Chronic Conditions That Put You At High Risk for Flu Complications

Many conditions can put you at high risk for flu complications. Adam Gault/SPL/Getty Images

Most people who get the flu will recover without complications. Healthy young people and adults typically do not experience severe illness or hospitalization when they get the flu.

However, this isn't the case for everyone. Certain people are at high risk for complications. These include:

  • Older adults over the age of 65
  • Young children under 5, but especially under age 2
  • Pregnant women and those who have given birth in the past 2 weeks
  • Those who live in nursing homes or long term care facilities
  • American Indians and Alaskan Natives
  • People with chronic health conditions

There are a lot of health issues that people deal with on a long term basis. Not all of them put you at high risk for complications from the flu. However, the list of chronic health conditions that do put you at high risk is pretty long. 

Chronic health conditions that put you at high risk for flu complications may include:

  • Lung conditions: asthma, COPD, cystic fibrosis
  • Heart problems: congenital heart disease, congestive heart failure, coronary artery disease
  • Blood disorders: sickle cell disease, blood cancers
  • Endocrine disorders: diabetes mellitus (Type 2 diabetes)
  • Neurological or neurodevelopmental conditions: cerebral palsy, epilepsy, stroke, intellectual disability, moderate to severe developmental delays, muscular dystrophy, spinal cord injury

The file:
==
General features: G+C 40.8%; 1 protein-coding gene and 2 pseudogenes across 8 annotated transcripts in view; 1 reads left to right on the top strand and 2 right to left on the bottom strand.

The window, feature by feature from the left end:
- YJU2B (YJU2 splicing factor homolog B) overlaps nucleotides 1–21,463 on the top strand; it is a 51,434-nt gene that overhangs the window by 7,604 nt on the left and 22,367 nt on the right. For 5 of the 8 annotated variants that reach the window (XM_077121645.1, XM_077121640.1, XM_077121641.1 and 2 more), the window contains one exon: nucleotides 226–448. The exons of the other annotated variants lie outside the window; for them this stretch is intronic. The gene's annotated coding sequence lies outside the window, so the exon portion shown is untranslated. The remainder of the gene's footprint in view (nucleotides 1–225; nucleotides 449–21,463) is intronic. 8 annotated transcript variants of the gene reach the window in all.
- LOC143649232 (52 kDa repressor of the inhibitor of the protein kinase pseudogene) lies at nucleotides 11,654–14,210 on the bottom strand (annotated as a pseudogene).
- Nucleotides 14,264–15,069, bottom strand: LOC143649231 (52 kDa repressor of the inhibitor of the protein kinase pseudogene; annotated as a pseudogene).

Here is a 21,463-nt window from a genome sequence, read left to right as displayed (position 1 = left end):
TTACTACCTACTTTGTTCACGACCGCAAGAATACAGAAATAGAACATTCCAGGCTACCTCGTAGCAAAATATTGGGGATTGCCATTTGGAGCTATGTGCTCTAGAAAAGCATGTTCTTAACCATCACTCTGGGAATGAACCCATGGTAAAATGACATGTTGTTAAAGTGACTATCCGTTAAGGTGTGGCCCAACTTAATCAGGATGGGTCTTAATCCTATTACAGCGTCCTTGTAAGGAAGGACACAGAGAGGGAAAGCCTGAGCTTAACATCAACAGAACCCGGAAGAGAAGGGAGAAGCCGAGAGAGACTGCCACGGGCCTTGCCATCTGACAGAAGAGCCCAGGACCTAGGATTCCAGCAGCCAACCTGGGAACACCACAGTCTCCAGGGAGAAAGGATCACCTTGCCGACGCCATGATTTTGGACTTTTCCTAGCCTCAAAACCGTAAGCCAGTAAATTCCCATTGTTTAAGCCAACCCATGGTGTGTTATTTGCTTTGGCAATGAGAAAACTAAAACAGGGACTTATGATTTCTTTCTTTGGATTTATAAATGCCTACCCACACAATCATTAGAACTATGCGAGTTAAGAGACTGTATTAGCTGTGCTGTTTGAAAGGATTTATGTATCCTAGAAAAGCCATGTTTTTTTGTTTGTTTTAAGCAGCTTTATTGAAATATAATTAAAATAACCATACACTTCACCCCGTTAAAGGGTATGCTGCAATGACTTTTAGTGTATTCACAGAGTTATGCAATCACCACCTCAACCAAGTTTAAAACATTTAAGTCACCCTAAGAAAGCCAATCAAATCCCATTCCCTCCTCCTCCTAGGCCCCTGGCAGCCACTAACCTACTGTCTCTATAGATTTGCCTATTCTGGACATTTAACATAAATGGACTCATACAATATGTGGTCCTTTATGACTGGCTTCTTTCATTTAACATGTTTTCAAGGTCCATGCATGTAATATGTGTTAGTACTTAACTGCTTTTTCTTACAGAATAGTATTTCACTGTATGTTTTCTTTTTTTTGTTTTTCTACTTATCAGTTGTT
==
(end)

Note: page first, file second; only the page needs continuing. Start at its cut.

• Kidney disorders
  • Liver disorders
  • Metabolic disorders: inherited or mitochondrial disorders
  • Immune system problems: HIV/AIDS, cancer, those taking long term steroids
  • People under age 19 taking long term aspirin therapy
  • Morbid obesity (BMI 40 or greater)

This is not a complete list. If you have any medical condition that you think could fit into one of these categories or you are not sure if your health condition places you at high risk for complications from the flu, talk to your health care provider.


If you are at high risk, you should get a flu vaccine every year. If you get the flu, contact your health care provider as soon as possible to determine what your treatment options are and to start antiviral medications if appropriate. 

A vast majority of people that die from the flu each year fall into one of these high risk categories. Don't make the mistake of thinking that the flu isn't serious or that it won't affect you. Protect yourself and those you care about. 


"People at High Risk of Developing Flu-Related Complications". Specific Groups. Seasonal Influenza (Flu) 8 Jan 15. US Centers for Disease Control and Prevention. Department of Health and Human Services. 13 Mar 15. 

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